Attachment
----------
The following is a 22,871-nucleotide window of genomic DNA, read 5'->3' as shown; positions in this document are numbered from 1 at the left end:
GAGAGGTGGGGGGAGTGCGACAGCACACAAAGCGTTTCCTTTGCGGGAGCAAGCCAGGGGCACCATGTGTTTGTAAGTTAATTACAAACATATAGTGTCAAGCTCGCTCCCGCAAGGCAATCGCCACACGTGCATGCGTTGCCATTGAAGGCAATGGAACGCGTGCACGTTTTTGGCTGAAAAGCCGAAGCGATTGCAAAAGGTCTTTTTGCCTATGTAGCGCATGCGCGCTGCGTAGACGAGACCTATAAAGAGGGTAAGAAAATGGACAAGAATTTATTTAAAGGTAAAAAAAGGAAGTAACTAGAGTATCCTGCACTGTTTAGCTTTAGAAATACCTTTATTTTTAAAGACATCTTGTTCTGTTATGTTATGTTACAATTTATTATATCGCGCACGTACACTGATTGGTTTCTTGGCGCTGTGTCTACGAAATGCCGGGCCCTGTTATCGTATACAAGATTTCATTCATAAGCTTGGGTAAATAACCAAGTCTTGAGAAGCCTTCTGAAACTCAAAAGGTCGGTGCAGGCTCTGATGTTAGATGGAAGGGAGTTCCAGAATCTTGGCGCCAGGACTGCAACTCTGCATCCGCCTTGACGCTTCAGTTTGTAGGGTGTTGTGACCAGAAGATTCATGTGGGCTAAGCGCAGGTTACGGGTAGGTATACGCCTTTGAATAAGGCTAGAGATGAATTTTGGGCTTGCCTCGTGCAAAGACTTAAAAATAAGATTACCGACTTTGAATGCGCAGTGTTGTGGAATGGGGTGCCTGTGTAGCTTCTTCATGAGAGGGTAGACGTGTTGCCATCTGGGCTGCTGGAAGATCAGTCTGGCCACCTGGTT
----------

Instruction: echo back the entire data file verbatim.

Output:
The following is a 22,871-nucleotide window of genomic DNA, read 5'->3' as shown; positions in this document are numbered from 1 at the left end:
GAGAGGTGGGGGGAGTGCGACAGCACACAAAGCGTTTCCTTTGCGGGAGCAAGCCAGGGGCACCATGTGTTTGTAAGTTAATTACAAACATATAGTGTCAAGCTCGCTCCCGCAAGGCAATCGCCACACGTGCATGCGTTGCCATTGAAGGCAATGGAACGCGTGCACGTTTTTGGCTGAAAAGCCGAAGCGATTGCAAAAGGTCTTTTTGCCTATGTAGCGCATGCGCGCTGCGTAGACGAGACCTATAAAGAGGGTAAGAAAATGGACAAGAATTTATTTAAAGGTAAAAAAAGGAAGTAACTAGAGTATCCTGCACTGTTTAGCTTTAGAAATACCTTTATTTTTAAAGACATCTTGTTCTGTTATGTTATGTTACAATTTATTATATCGCGCACGTACACTGATTGGTTTCTTGGCGCTGTGTCTACGAAATGCCGGGCCCTGTTATCGTATACAAGATTTCATTCATAAGCTTGGGTAAATAACCAAGTCTTGAGAAGCCTTCTGAAACTCAAAAGGTCGGTGCAGGCTCTGATGTTAGATGGAAGGGAGTTCCAGAATCTTGGCGCCAGGACTGCAACTCTGCATCCGCCTTGACGCTTCAGTTTGTAGGGTGTTGTGACCAGAAGATTCATGTGGGCTAAGCGCAGGTTACGGGTAGGTATACGCCTTTGAATAAGGCTAGAGATGAATTTTGGGCTTGCCTCGTGCAAAGACTTAAAAATAAGATTACCGACTTTGAATGCGCAGTGTTGTGGAATGGGGTGCCTGTGTAGCTTCTTCATGAGAGGGTAGACGTGTTGCCATCTGGGCTGCTGGAAGATCAGTCTGGCCACCTGGTT